Within the next stage of the credit cycle, we are about to see intercreditor agreements between banks/asset based lenders (ABLs) and unitranche lenders really tested for the first time.
Our latest edition of Capital Thinking informs debt professionals – bank lenders, debt funds, sponsors, shareholders, regulators and advisers – of the key considerations and practicalities when considering how intercreditor matters will play out.
The proliferation of borrowing over the past few months has been unprecedented, not just in terms of financial debt but also taxation and other creditor deferrals. Lenders are bracing themselves for increasing levels of distress and a rise in default rates. Where lenders and/or sponsors and shareholders are unwilling or unable to continue to support borrowers – or levels of debt are unsustainable – it is inevitable that there will be workout scenarios.
Where this current situation differs from the last downturn is the prevalence of bank and unitranche structures, which have developed in the private debt market since the financial crisis in 2008-9. Under an enforcement scenario or the threat of enforcement, intercreditor dynamics and the agreements that underpin them will be seriously tested, particularly in the context of the UK’s new Restructuring Plan and its European equivalents such as the new legislation proposed in Germany and the Netherlands. An appreciation of how the intercreditor agreement (ICA) works is necessary for navigating this next stage of the credit cycle.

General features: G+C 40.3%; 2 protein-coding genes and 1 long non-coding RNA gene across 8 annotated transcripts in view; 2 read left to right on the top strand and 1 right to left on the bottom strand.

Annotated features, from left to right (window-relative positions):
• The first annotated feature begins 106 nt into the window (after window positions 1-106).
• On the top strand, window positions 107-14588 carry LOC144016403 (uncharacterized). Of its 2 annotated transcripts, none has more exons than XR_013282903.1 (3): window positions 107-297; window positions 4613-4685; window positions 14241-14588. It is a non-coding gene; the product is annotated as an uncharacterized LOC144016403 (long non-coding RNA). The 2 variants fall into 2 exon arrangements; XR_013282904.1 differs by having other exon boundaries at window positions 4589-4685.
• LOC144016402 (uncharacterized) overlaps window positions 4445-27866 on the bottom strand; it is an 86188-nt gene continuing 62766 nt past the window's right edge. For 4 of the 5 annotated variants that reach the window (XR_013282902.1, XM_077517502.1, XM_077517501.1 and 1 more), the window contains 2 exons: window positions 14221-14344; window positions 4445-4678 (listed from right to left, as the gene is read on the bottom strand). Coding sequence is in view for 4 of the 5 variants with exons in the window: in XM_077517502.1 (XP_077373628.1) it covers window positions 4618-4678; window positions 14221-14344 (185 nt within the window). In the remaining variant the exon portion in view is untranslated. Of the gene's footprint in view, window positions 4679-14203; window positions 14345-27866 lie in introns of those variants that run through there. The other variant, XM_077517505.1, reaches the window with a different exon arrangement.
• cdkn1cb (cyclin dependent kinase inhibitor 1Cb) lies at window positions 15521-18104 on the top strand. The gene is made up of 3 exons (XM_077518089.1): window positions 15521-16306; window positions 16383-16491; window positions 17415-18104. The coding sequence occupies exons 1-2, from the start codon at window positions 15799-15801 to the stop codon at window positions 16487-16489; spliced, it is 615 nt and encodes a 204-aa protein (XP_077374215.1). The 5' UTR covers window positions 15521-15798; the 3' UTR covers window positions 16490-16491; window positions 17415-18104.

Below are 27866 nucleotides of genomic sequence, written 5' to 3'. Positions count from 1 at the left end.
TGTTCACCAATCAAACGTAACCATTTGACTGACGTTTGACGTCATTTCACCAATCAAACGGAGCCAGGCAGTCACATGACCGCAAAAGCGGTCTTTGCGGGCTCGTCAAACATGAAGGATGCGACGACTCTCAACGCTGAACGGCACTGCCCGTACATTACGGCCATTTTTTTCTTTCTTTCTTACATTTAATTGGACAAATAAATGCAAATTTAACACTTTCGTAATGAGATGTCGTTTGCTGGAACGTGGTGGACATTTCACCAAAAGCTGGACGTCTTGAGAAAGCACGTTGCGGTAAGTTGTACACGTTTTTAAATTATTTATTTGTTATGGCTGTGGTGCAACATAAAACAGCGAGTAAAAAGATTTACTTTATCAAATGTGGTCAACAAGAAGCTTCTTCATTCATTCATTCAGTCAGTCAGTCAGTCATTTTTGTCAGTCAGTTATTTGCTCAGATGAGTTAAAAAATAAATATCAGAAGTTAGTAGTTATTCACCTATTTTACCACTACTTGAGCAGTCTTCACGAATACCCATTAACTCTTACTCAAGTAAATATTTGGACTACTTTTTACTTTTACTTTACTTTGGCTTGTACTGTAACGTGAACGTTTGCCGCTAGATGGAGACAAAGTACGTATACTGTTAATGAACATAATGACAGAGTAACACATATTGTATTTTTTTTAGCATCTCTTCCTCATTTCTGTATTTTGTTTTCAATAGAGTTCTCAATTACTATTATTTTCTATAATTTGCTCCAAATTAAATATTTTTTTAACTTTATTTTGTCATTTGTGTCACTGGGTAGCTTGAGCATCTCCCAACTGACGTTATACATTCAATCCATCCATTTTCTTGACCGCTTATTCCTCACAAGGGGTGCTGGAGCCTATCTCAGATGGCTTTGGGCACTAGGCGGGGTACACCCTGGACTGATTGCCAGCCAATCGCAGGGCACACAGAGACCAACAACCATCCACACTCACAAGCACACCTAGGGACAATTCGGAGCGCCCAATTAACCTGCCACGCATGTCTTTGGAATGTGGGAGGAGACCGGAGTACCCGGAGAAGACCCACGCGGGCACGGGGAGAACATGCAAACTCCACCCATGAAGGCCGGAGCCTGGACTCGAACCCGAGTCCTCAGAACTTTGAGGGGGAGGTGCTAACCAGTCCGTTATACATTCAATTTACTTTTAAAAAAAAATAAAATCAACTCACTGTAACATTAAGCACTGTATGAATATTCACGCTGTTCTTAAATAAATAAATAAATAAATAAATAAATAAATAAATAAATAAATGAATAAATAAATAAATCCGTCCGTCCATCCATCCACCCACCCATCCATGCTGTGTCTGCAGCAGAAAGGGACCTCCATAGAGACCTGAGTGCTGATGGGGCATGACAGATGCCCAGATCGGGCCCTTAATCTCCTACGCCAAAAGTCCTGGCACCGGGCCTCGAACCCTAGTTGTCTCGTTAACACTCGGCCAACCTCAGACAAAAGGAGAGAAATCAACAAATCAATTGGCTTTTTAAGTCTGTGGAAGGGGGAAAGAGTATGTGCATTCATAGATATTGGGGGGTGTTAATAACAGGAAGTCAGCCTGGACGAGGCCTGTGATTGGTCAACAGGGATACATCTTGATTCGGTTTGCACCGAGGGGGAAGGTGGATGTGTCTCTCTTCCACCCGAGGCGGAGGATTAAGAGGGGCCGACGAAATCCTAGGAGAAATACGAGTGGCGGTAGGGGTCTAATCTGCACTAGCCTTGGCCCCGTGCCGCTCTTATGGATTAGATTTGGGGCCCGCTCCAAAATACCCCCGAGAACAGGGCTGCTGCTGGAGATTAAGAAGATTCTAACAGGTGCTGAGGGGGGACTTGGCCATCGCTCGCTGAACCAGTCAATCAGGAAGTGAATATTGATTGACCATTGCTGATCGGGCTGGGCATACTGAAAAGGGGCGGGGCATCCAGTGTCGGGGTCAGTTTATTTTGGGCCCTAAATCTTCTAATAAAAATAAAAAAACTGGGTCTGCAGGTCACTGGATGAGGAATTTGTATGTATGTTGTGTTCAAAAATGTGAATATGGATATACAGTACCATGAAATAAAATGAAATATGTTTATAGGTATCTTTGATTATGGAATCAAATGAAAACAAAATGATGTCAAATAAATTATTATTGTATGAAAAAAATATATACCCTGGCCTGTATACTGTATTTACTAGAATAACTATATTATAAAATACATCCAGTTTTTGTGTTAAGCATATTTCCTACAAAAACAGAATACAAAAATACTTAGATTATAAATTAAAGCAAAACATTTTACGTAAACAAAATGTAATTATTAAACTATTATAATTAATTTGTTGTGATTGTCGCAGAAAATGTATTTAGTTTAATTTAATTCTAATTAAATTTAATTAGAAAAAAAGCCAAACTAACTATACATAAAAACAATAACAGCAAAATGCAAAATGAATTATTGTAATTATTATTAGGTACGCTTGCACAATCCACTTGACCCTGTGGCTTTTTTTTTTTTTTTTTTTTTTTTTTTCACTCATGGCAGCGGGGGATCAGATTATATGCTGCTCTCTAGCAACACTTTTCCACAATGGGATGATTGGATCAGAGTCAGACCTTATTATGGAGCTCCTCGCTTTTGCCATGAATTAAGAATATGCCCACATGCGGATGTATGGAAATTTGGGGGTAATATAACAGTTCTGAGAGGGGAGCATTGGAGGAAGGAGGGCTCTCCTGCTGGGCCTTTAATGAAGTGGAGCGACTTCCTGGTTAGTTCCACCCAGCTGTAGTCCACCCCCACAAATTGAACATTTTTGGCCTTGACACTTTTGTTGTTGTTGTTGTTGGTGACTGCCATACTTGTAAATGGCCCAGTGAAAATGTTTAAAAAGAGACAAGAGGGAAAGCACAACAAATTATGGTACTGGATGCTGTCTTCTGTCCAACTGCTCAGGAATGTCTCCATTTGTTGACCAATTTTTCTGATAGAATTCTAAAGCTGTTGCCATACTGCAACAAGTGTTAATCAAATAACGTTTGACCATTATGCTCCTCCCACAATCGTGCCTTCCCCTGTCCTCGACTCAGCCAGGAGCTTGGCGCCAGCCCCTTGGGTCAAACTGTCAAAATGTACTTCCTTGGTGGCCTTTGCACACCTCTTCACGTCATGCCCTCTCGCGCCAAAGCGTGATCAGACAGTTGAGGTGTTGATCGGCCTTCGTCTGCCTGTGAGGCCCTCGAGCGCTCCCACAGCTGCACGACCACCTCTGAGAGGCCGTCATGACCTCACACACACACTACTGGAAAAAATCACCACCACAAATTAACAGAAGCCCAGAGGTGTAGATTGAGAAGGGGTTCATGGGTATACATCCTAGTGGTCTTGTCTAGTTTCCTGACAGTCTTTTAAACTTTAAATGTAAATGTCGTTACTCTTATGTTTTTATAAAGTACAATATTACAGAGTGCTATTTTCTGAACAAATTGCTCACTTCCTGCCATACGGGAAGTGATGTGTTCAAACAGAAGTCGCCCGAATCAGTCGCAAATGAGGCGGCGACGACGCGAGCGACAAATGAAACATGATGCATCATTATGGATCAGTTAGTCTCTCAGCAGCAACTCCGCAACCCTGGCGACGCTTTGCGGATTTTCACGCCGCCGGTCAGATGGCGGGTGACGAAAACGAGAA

This edition of Capital Thinking looks at:
- the development of the unitranche structure – from classic to bifurcated
- documenting the unitranche
- key issues in the unitranche ICA (ranking pre and post-enforcement, who controls enforcement, enforcement standstill and step-in rights, protecting value in distress, intercreditor release mechanism)
- ICAs in action – how will the various players respond in distress?
The private debt market will be exposed to issues it has not experienced before. Time will tell whether ICAs, heavily negotiated in buoyant credit markets, will stand up to the test.
If you would like to discuss this report further, get in touch with Christopher McLean.